After serving as Deputy Secretary of Veterans Affairs, the number two post in the VA, from March 1989 to September 1992, he thought he’d reached an apogee of sorts when the first President Bush named him Acting Secretary of Veterans Affairs, a position he held until Bush left office in January 1993. Of the dozens of individuals profiled in this space, Tony Principi is the first to have served in the Cabinet of a President of the United States.

After a stint as Republican chief counsel and staff director of the Senate Committee on Armed Services, he entered private industry, working as a senior vice president at Lockheed Martin IMS and as a partner in a San Diego law firm.

He then got the call from the current President Bush, who nominated him as his Secretary of Veterans Affairs.

Again applying the lessons he’d learned in Vietnam to the cauldron of D.C. political infighting, he tackled some of the seemingly intransigent problems plaguing the VA. His first target was the backlog of disability claims awaiting adjudication.

"The situation was just unconscionable. There was no sense of urgency in the department to make a dent in this backlog. Veterans were being forced to wait years for a decision on their claims. I was appalled. We declared our own war – against backlog. And we’ve been able to dramatically reduce this backlog. We’ve created a culture of belief: that a large bureaucracy can respond if held to performance standards."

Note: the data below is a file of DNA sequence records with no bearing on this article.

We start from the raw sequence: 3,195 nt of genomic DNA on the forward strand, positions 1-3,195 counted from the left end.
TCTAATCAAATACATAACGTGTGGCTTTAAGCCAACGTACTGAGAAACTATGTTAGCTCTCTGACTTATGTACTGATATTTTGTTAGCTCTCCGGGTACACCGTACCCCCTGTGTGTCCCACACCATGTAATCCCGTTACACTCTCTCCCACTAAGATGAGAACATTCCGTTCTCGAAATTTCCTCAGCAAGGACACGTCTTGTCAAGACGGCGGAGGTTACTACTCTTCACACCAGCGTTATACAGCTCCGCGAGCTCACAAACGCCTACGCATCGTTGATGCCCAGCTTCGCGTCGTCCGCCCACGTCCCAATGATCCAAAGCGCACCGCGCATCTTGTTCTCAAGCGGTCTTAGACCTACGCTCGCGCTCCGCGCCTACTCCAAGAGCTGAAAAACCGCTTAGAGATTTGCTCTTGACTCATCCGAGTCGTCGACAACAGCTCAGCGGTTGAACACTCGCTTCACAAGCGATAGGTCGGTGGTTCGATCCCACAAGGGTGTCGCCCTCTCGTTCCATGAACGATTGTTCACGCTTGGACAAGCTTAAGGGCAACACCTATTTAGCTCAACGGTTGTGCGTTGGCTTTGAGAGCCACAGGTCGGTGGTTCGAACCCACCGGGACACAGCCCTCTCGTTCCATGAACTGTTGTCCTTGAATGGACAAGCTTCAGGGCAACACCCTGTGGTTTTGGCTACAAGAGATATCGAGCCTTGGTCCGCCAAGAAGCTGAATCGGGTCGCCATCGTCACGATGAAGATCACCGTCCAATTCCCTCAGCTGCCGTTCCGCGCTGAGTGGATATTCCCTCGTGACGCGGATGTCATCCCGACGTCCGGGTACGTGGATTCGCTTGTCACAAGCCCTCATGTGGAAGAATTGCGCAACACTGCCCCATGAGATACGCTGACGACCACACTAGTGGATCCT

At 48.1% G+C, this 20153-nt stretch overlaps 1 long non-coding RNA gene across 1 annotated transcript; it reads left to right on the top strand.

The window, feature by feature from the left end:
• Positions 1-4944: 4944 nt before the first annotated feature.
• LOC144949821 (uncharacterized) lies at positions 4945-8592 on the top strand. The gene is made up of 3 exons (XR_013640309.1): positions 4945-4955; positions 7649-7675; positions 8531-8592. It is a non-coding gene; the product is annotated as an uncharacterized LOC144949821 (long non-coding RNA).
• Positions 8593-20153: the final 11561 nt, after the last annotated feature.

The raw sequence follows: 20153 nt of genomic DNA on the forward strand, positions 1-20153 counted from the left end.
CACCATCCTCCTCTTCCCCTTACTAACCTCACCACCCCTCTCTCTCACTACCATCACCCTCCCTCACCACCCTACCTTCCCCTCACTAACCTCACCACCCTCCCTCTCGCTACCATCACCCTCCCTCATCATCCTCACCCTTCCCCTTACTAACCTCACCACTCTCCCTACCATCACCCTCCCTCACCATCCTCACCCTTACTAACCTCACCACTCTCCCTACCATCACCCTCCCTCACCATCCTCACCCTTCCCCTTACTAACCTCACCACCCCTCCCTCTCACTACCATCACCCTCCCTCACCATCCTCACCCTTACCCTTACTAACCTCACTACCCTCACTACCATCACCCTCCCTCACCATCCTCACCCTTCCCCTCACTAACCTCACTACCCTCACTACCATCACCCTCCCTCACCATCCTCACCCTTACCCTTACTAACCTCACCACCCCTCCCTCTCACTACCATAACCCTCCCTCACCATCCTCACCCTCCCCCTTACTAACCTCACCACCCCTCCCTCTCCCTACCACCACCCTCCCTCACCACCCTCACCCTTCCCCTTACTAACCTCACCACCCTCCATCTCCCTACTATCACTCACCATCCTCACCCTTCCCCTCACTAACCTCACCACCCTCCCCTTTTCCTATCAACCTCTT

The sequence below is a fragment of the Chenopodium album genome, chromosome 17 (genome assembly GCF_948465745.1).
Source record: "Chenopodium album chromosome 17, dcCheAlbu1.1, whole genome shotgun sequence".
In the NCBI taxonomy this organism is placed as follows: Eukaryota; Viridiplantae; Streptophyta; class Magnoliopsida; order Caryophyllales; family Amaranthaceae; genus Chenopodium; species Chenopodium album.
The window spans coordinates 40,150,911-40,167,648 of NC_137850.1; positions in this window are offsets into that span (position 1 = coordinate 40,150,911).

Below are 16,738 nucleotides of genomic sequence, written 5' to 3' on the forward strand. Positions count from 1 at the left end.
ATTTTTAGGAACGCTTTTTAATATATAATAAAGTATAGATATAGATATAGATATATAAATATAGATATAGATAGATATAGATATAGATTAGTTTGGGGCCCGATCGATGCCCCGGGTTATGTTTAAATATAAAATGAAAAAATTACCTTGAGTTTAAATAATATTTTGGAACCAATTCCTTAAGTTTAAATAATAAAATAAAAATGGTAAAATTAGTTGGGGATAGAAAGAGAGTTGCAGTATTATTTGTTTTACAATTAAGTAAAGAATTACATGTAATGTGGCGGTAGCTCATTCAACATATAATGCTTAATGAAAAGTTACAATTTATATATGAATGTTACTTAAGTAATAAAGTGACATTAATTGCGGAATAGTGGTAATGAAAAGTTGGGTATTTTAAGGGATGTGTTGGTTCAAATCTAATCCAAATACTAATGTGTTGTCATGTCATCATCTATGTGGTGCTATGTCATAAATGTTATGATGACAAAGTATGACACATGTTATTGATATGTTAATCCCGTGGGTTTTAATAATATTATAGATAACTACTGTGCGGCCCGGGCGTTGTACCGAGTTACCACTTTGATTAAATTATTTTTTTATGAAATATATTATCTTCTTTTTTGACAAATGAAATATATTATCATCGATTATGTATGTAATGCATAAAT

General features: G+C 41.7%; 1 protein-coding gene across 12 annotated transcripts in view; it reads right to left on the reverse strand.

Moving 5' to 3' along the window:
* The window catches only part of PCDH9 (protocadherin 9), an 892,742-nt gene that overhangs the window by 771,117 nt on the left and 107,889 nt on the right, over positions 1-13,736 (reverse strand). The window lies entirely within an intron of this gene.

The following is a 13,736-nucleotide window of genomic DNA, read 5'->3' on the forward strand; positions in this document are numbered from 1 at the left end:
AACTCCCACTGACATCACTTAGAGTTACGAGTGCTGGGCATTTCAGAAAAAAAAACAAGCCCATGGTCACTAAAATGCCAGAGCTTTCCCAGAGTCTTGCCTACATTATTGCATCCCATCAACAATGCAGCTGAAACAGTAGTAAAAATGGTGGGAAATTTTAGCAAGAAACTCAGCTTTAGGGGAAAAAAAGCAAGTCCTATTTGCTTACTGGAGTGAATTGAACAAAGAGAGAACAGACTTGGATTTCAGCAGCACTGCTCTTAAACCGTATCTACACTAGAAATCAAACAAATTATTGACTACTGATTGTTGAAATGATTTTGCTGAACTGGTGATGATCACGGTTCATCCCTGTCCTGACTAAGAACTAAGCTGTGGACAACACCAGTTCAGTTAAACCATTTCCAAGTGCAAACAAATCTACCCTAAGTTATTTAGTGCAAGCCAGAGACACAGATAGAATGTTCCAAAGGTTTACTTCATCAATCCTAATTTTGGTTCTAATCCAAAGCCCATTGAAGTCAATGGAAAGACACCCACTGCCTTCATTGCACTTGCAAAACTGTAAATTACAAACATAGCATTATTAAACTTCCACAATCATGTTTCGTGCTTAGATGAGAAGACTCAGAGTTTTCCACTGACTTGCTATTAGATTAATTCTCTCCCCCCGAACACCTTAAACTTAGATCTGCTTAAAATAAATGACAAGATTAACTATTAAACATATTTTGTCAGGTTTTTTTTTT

According to the Secretary, when he began his watch, some 433,000 claims were awaiting a decision. By instilling a sense of mission in the work force charged with reviewing claims, the VA has, under Tony Principi’s leadership, increased its resolution of claims by 70 percent, from approximately 40,000 claims a month to more than 70,000 a month.

Principi claims success in reducing another backlog: waiting time for appointments with primary care physicians at VA medical facilities. Where almost a quarter-million veterans were finding they had to wait six, eight, ten months, or more, for an appointment with a primary care physician or specialist, this number has been reduced to just under 60,000.

And he cites improvements both current and planned that will make the VA’s IT system more responsive to the needs of those it serves.

There are still problems to be resolved and difficult calls to be made. Perhaps most dicey will be Secretary Principi’s judgment on whether or not to accept the recommendations of the commission charged with targeting certain VA facilities to be shuttered in a quest for savings and efficiency.

But Tony Principi, who is quick to praise his "team" for "working hard to fulfill our mission," has succeeded in making a difference – and leaving a mark – as Secretary. And despite their grousing, as proverbial a condition among veterans as complaining about C-rations was among grunts in the boonies, veterans who depend on the VA for health care and home loans, for life insurance and dignified burial, have a lot for which to thank Tony Principi.